Role of Prefrontal and Parietal Cortices in Associative Learning


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Abstract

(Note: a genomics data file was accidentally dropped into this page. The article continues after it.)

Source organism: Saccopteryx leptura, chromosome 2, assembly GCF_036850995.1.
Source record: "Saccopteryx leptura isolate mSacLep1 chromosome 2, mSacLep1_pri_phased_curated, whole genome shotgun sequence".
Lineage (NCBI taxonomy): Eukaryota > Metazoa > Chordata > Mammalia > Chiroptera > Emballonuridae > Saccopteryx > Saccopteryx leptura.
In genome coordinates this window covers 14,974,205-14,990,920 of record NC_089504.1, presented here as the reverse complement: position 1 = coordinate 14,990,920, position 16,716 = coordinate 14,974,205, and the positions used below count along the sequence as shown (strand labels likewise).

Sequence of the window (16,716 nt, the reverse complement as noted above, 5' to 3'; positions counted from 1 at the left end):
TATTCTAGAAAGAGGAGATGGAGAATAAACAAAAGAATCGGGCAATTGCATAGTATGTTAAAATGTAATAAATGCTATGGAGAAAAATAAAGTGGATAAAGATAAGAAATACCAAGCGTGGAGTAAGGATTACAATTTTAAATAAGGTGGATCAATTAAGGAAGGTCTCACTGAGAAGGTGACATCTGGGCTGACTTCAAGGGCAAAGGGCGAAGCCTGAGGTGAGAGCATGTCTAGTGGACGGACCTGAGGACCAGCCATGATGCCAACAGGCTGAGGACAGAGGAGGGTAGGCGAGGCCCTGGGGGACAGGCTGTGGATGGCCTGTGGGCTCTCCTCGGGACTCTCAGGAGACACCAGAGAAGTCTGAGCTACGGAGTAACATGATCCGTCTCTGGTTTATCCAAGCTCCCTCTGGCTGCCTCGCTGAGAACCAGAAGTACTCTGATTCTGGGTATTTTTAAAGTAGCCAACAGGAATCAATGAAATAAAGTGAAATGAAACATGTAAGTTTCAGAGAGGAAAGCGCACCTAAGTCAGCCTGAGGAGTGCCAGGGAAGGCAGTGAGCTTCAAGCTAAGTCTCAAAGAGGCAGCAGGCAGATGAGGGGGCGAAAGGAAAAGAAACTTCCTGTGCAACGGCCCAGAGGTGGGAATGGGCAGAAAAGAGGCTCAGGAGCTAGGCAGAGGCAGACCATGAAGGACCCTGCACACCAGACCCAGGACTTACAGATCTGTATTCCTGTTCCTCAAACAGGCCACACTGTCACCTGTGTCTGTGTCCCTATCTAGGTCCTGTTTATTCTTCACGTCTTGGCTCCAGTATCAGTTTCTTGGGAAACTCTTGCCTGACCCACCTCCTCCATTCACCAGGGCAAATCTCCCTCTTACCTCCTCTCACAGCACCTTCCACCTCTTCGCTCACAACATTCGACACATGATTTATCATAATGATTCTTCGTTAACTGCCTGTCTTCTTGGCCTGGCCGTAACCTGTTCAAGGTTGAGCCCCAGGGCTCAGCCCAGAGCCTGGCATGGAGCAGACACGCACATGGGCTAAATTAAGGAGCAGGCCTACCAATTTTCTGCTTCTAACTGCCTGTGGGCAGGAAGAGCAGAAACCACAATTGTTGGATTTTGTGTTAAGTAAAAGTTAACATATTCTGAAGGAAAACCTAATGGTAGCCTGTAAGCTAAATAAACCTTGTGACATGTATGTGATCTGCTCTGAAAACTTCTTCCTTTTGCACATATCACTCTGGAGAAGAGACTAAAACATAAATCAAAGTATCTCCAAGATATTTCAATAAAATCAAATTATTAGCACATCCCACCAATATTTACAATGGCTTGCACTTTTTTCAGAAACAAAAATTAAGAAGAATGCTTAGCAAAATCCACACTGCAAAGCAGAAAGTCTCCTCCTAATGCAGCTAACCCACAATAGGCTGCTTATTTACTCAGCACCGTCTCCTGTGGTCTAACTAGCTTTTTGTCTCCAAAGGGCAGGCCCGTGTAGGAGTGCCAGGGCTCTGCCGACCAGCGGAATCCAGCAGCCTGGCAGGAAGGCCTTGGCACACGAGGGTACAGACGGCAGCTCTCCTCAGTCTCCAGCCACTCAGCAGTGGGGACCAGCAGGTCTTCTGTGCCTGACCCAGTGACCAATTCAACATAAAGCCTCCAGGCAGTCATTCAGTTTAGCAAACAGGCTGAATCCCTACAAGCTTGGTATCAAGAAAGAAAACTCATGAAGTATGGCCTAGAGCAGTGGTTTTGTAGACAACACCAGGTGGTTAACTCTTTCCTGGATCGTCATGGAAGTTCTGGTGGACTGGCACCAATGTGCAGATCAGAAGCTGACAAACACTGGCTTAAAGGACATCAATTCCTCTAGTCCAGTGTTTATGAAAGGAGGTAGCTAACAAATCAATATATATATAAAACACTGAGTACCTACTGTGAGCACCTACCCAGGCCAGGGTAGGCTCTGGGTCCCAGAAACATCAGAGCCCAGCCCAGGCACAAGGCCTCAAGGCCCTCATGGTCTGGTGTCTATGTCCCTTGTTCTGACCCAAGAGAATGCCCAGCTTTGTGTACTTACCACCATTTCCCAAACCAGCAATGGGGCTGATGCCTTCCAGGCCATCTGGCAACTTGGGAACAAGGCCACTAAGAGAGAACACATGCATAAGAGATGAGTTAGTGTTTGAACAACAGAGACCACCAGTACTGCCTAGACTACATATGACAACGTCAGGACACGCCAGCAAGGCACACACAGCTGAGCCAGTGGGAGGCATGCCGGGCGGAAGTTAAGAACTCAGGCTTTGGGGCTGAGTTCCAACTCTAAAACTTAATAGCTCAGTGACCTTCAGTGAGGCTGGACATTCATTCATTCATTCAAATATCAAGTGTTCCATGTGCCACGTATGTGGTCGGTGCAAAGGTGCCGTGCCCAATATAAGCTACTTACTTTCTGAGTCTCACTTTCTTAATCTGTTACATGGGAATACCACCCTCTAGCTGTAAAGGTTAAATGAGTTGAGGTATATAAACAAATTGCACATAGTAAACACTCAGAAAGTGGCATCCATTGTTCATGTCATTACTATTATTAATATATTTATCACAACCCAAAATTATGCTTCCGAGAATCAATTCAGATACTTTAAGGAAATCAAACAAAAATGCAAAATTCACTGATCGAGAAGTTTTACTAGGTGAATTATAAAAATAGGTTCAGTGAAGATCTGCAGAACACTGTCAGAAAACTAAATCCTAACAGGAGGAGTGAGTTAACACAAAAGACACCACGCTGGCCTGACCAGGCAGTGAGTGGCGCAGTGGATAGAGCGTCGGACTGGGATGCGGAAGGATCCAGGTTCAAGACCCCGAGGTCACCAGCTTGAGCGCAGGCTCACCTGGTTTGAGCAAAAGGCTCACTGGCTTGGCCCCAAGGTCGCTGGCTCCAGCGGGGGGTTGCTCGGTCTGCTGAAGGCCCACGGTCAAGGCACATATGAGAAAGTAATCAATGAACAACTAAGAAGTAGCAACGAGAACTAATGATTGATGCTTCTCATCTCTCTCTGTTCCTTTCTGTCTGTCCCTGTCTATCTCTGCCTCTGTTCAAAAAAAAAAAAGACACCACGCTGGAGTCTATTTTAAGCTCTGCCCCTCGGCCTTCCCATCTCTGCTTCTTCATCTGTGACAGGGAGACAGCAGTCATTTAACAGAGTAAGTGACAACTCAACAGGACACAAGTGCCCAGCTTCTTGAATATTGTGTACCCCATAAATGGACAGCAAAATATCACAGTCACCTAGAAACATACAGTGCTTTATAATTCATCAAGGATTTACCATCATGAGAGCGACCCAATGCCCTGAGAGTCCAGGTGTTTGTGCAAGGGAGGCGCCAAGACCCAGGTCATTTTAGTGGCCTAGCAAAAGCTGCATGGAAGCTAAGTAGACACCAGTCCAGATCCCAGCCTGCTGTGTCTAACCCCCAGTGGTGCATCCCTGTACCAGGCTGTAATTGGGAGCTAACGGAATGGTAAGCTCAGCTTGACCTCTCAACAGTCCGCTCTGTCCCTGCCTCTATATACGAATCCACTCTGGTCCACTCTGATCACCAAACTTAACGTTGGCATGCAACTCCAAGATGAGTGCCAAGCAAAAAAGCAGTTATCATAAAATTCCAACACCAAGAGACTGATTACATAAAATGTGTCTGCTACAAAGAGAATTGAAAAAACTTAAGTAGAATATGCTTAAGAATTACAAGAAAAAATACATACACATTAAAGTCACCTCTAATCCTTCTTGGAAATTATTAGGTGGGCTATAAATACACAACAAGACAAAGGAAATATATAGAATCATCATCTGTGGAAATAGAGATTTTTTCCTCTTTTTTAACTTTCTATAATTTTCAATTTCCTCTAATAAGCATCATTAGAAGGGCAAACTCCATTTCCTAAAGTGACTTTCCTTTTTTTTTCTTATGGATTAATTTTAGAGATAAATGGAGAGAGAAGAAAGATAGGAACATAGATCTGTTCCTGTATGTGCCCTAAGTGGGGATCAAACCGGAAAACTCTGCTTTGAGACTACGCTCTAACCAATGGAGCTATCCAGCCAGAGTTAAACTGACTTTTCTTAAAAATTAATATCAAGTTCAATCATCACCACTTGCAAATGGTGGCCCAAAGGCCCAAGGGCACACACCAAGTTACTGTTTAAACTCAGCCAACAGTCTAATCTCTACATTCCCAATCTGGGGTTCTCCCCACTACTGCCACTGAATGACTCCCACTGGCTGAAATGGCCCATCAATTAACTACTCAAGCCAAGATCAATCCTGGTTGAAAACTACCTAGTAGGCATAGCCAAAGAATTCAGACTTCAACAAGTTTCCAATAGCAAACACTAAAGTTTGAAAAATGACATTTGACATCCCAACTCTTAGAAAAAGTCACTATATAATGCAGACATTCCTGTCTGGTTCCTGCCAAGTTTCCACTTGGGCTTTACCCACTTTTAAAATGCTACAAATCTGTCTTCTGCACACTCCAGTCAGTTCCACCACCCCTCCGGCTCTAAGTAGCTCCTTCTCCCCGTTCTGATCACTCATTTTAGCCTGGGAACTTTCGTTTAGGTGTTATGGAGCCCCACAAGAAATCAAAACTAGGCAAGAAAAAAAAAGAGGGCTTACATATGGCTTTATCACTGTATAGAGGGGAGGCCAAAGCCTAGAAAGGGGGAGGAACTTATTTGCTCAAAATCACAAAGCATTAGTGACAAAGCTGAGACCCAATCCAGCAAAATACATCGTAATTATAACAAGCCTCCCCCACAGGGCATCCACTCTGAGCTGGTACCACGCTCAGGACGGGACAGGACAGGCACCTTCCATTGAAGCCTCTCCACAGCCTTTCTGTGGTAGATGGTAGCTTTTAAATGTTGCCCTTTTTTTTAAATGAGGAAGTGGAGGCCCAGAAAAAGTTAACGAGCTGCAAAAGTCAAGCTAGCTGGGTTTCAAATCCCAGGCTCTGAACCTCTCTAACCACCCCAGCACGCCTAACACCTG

Two studies were performed that compared a “Paired” condition in which participants studied paired associates with a “Generated” condition in which participants completed word fragments to produce paired associates. In both tasks, participants were responsible for memory of the material either studied or generated. The experiments revealed significant differences between the responses of a predefined prefrontal region and a predefined parietal region. The parietal region responded more in the Generated condition than the Paired condition, whereas there was no difference in the prefrontal region. On the other hand, the prefrontal region responded to the delay between study and test in both the Paired and Generated conditions, whereas the parietal region only responded to delay in the Generated condition. This pattern of results is consistent with the hypothesis that the parietal region is responsive to changes in problem representation and the prefrontal region to retrieval operations. An information-processing model embodying these assumptions was fit to the blood oxygen level–dependent responses in these regions.

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